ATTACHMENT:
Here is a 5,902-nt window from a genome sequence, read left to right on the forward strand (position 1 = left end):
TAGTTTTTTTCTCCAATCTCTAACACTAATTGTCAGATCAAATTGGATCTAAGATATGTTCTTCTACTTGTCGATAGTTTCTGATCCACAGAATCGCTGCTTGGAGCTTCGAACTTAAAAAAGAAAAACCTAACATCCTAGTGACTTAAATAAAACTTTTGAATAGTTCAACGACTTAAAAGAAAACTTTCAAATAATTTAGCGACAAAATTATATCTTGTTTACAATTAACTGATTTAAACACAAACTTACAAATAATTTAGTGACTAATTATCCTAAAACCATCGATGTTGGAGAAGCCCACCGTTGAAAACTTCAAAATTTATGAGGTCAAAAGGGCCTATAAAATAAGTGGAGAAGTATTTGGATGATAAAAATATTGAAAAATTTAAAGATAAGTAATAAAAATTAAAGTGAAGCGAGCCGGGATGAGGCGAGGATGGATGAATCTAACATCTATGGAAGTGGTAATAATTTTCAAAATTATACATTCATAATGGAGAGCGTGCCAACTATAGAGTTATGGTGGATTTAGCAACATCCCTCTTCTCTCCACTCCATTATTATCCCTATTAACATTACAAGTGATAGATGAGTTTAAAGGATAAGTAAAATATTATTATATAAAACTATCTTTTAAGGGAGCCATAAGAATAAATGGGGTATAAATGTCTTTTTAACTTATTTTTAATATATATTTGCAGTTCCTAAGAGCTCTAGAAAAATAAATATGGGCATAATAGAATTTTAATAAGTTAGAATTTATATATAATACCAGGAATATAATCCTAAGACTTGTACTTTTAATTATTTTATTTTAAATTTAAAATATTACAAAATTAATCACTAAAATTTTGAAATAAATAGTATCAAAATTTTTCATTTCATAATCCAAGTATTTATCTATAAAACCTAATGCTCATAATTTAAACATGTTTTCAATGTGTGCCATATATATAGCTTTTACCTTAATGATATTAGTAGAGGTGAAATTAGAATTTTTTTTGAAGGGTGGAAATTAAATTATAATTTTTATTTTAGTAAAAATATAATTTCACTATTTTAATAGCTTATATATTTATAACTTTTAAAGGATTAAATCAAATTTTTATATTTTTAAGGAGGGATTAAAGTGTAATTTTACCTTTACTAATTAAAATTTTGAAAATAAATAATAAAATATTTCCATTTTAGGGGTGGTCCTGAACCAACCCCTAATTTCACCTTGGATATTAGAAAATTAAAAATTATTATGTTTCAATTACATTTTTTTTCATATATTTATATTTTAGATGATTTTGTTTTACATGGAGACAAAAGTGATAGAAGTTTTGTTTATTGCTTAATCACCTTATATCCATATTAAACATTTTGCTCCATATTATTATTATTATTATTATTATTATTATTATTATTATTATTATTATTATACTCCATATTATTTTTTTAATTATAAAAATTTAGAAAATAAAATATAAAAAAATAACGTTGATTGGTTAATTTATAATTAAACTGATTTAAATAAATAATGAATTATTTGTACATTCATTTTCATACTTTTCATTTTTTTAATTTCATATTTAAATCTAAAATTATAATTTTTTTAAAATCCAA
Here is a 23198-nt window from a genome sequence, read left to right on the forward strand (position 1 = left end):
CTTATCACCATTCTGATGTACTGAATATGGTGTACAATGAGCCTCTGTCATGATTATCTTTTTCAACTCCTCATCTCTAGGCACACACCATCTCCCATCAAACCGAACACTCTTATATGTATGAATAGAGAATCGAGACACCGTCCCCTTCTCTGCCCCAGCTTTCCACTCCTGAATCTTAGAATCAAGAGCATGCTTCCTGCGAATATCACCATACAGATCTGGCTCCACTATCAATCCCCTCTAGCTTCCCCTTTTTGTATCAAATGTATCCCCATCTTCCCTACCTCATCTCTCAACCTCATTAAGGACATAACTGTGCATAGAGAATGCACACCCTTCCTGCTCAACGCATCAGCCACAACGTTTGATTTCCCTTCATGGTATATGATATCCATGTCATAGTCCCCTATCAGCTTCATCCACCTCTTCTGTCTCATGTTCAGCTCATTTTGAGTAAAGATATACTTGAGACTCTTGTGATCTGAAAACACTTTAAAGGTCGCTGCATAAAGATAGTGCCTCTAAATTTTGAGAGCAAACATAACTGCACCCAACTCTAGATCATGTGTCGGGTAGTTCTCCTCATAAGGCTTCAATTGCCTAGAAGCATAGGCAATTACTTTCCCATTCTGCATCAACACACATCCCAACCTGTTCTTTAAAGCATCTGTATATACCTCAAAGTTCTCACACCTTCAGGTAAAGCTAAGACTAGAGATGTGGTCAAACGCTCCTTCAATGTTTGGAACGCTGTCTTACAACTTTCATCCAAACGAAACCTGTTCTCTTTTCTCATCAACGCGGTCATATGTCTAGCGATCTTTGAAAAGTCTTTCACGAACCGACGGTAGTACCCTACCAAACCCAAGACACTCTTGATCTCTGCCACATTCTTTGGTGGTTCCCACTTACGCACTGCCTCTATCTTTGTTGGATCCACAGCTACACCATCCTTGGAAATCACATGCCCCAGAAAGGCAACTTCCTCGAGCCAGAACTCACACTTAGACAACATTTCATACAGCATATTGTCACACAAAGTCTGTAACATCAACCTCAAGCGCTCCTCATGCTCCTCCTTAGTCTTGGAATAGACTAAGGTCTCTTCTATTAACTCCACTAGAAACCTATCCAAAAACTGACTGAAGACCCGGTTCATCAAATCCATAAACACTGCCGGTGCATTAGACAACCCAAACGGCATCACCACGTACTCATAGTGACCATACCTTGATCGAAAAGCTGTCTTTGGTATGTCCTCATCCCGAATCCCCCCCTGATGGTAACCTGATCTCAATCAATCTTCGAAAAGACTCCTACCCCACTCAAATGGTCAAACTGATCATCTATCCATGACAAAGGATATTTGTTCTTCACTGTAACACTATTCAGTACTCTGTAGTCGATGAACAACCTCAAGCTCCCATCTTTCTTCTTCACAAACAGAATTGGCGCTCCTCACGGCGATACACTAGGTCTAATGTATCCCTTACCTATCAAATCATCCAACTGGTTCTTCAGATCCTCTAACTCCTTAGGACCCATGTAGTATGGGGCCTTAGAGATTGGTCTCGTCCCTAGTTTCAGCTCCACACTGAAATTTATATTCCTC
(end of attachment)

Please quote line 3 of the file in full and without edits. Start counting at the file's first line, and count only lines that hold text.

Here is a 23198-nt window from a genome sequence, read left to right on the forward strand (position 1 = left end):